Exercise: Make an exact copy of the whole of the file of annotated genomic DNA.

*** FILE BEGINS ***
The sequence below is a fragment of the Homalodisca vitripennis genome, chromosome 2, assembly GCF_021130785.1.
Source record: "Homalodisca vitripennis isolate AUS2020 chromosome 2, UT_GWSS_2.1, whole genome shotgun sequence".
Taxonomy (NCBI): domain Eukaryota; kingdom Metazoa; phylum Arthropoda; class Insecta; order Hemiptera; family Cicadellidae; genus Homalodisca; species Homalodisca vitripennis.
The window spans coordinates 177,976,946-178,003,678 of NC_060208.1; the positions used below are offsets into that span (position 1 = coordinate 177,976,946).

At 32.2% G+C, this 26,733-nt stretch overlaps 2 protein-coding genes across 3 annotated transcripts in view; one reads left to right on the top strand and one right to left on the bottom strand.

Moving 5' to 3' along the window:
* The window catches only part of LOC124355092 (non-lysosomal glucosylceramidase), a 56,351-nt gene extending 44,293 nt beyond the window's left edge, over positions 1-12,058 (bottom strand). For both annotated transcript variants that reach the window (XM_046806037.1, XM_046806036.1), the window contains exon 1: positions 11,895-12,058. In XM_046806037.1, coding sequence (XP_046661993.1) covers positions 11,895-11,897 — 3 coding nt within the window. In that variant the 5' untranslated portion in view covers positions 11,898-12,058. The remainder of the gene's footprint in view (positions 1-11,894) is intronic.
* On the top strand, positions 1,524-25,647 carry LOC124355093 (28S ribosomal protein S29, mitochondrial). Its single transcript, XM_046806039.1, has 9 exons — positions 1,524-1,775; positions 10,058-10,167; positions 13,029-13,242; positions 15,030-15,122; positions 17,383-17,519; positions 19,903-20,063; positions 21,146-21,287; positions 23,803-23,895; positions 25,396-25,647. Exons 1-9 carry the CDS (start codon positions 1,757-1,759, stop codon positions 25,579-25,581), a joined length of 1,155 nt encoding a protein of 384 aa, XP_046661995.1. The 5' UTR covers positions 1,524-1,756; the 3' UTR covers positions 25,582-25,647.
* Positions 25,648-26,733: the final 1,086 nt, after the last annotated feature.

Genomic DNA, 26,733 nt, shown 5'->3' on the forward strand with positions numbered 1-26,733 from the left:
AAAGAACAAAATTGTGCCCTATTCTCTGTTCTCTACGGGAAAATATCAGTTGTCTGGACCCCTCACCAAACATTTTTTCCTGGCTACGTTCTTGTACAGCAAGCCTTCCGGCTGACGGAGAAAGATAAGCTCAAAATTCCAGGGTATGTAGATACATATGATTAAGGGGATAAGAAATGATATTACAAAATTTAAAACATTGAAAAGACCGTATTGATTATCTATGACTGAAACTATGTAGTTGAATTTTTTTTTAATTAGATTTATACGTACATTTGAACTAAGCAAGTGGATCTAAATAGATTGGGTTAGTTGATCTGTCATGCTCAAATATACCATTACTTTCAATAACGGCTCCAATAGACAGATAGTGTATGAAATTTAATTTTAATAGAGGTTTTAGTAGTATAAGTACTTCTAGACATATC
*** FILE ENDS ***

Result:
The sequence below is a fragment of the Homalodisca vitripennis genome, chromosome 2, assembly GCF_021130785.1.
Source record: "Homalodisca vitripennis isolate AUS2020 chromosome 2, UT_GWSS_2.1, whole genome shotgun sequence".
Taxonomy (NCBI): domain Eukaryota; kingdom Metazoa; phylum Arthropoda; class Insecta; order Hemiptera; family Cicadellidae; genus Homalodisca; species Homalodisca vitripennis.
The window spans coordinates 177,976,946-178,003,678 of NC_060208.1; the positions used below are offsets into that span (position 1 = coordinate 177,976,946).

At 32.2% G+C, this 26,733-nt stretch overlaps 2 protein-coding genes across 3 annotated transcripts in view; one reads left to right on the top strand and one right to left on the bottom strand.

Moving 5' to 3' along the window:
* The window catches only part of LOC124355092 (non-lysosomal glucosylceramidase), a 56,351-nt gene extending 44,293 nt beyond the window's left edge, over positions 1-12,058 (bottom strand). For both annotated transcript variants that reach the window (XM_046806037.1, XM_046806036.1), the window contains exon 1: positions 11,895-12,058. In XM_046806037.1, coding sequence (XP_046661993.1) covers positions 11,895-11,897 — 3 coding nt within the window. In that variant the 5' untranslated portion in view covers positions 11,898-12,058. The remainder of the gene's footprint in view (positions 1-11,894) is intronic.
* On the top strand, positions 1,524-25,647 carry LOC124355093 (28S ribosomal protein S29, mitochondrial). Its single transcript, XM_046806039.1, has 9 exons — positions 1,524-1,775; positions 10,058-10,167; positions 13,029-13,242; positions 15,030-15,122; positions 17,383-17,519; positions 19,903-20,063; positions 21,146-21,287; positions 23,803-23,895; positions 25,396-25,647. Exons 1-9 carry the CDS (start codon positions 1,757-1,759, stop codon positions 25,579-25,581), a joined length of 1,155 nt encoding a protein of 384 aa, XP_046661995.1. The 5' UTR covers positions 1,524-1,756; the 3' UTR covers positions 25,582-25,647.
* Positions 25,648-26,733: the final 1,086 nt, after the last annotated feature.

Genomic DNA, 26,733 nt, shown 5'->3' on the forward strand with positions numbered 1-26,733 from the left:
AAAGAACAAAATTGTGCCCTATTCTCTGTTCTCTACGGGAAAATATCAGTTGTCTGGACCCCTCACCAAACATTTTTTCCTGGCTACGTTCTTGTACAGCAAGCCTTCCGGCTGACGGAGAAAGATAAGCTCAAAATTCCAGGGTATGTAGATACATATGATTAAGGGGATAAGAAATGATATTACAAAATTTAAAACATTGAAAAGACCGTATTGATTATCTATGACTGAAACTATGTAGTTGAATTTTTTTTTAATTAGATTTATACGTACATTTGAACTAAGCAAGTGGATCTAAATAGATTGGGTTAGTTGATCTGTCATGCTCAAATATACCATTACTTTCAATAACGGCTCCAATAGACAGATAGTGTATGAAATTTAATTTTAATAGAGGTTTTAGTAGTATAAGTACTTCTAGACATATC